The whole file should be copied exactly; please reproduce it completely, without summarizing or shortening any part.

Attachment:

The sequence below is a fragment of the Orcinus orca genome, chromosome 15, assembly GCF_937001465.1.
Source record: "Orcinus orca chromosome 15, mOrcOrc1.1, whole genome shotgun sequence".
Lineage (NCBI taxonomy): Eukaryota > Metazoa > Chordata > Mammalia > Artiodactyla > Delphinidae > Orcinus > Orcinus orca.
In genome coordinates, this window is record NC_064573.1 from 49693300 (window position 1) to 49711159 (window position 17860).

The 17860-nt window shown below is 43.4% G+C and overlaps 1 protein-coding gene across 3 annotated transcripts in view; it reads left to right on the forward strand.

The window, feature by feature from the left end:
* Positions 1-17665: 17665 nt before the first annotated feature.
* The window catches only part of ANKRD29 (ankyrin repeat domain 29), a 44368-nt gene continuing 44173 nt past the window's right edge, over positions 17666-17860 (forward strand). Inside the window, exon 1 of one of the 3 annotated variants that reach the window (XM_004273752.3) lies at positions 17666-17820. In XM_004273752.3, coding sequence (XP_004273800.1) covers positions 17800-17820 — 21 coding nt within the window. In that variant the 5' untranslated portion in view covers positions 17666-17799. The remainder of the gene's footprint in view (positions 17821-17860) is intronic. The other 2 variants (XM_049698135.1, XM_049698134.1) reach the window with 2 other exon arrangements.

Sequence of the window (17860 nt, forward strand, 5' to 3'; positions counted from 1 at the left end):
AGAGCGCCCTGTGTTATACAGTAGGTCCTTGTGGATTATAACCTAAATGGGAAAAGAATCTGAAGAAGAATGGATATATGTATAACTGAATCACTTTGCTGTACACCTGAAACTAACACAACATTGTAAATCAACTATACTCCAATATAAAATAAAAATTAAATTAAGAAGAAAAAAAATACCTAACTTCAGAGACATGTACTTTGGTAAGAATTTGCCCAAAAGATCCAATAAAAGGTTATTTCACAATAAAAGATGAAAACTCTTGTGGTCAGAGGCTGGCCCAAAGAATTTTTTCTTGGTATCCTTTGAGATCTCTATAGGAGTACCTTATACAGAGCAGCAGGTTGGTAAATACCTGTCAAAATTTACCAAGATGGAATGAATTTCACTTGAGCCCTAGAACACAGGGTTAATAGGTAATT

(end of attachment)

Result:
The sequence below is a fragment of the Orcinus orca genome, chromosome 15, assembly GCF_937001465.1.
Source record: "Orcinus orca chromosome 15, mOrcOrc1.1, whole genome shotgun sequence".
Lineage (NCBI taxonomy): Eukaryota > Metazoa > Chordata > Mammalia > Artiodactyla > Delphinidae > Orcinus > Orcinus orca.
In genome coordinates, this window is record NC_064573.1 from 49693300 (window position 1) to 49711159 (window position 17860).

The 17860-nt window shown below is 43.4% G+C and overlaps 1 protein-coding gene across 3 annotated transcripts in view; it reads left to right on the forward strand.

The window, feature by feature from the left end:
* Positions 1-17665: 17665 nt before the first annotated feature.
* The window catches only part of ANKRD29 (ankyrin repeat domain 29), a 44368-nt gene continuing 44173 nt past the window's right edge, over positions 17666-17860 (forward strand). Inside the window, exon 1 of one of the 3 annotated variants that reach the window (XM_004273752.3) lies at positions 17666-17820. In XM_004273752.3, coding sequence (XP_004273800.1) covers positions 17800-17820 — 21 coding nt within the window. In that variant the 5' untranslated portion in view covers positions 17666-17799. The remainder of the gene's footprint in view (positions 17821-17860) is intronic. The other 2 variants (XM_049698135.1, XM_049698134.1) reach the window with 2 other exon arrangements.

Sequence of the window (17860 nt, forward strand, 5' to 3'; positions counted from 1 at the left end):
AGAGCGCCCTGTGTTATACAGTAGGTCCTTGTGGATTATAACCTAAATGGGAAAAGAATCTGAAGAAGAATGGATATATGTATAACTGAATCACTTTGCTGTACACCTGAAACTAACACAACATTGTAAATCAACTATACTCCAATATAAAATAAAAATTAAATTAAGAAGAAAAAAAATACCTAACTTCAGAGACATGTACTTTGGTAAGAATTTGCCCAAAAGATCCAATAAAAGGTTATTTCACAATAAAAGATGAAAACTCTTGTGGTCAGAGGCTGGCCCAAAGAATTTTTTCTTGGTATCCTTTGAGATCTCTATAGGAGTACCTTATACAGAGCAGCAGGTTGGTAAATACCTGTCAAAATTTACCAAGATGGAATGAATTTCACTTGAGCCCTAGAACACAGGGTTAATAGGTAATT